Despite this, Worlds' Finest has had a good start out of the gate and, despite some faltering, has the potential to go the distance. I'm intrigued to see what happens next.

Saturday, 12 May 2012

Review: Demon Knights #9

Having finally gotten sat down to write something, I felt I'd write about the only comic I was actually able to pick up on time this week. This, to be honest, is more a highlight than a chore because Demon Knights is finally starting to show off the potential I always thought it had.
The issue opens with the arrival of the Knights (although describing them as this might be a bit of a disservice to the term "Knights") at the city of Alba Sarum after their stand in the previous arc and after a brief (re)introduction to the main cast it's on to their next adventure: one which connects to about half the cast and and ends in this issue setting up the Demon Etrigan as a possible danger this time round.
I've been reading most of what Paul Cornell has been writing since Captain Britain and MI13 and I have to admit, this is the most realistic option that can be called a spiritual successor to that series. Cornell essentially builds a jumping on point for new readers, briefly focusing on each character and who they are as well as giving them each a moment to provide their current thoughts and learn interesting things throughout the story (of which the best has to be the scene of Etrigan giving his word). If there is one downside to this issue, it's the standard first issue problem of most arcs; too much exposition and not enough action.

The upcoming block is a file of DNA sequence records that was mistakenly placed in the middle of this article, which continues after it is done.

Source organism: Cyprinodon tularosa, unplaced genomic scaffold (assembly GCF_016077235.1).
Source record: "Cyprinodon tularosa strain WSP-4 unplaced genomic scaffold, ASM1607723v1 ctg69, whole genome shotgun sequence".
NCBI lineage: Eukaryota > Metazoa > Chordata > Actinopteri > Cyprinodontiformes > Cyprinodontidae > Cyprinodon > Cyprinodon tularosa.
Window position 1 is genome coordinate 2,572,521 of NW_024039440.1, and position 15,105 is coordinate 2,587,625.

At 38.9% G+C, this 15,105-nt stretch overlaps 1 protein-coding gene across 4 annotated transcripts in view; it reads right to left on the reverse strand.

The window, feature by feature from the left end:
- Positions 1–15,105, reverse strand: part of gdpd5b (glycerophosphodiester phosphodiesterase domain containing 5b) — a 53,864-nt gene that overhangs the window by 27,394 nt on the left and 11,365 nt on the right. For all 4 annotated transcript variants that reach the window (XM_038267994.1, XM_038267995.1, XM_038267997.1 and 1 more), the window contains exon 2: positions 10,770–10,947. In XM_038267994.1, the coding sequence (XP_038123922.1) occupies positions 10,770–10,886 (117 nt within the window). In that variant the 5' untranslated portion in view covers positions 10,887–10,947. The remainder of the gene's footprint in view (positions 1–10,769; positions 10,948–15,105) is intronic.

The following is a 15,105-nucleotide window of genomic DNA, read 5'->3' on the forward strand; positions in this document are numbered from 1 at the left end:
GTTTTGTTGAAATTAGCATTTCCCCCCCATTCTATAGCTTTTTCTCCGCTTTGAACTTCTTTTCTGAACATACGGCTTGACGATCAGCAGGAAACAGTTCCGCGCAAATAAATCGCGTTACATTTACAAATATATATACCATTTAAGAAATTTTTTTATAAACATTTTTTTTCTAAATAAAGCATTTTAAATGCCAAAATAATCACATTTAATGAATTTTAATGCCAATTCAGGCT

As for the art though, it is near faultless. I saw Diogenes Neves' work on the previous Green Arrow series and felt it wasn't right. But as soon as I saw his name on this series I knew it would be something special and I'm glad to have been proven right. His style is a perfect fit for this series and is only enhanced by the coloring of Robson Rocha. As long they keep providing this quality art, I'll certainly be sticking around.
All in all, while not perfect, Demon Knights is moving in the right direction to being a fun and deeply interesting title, something I've certainly come to expect of it's writer.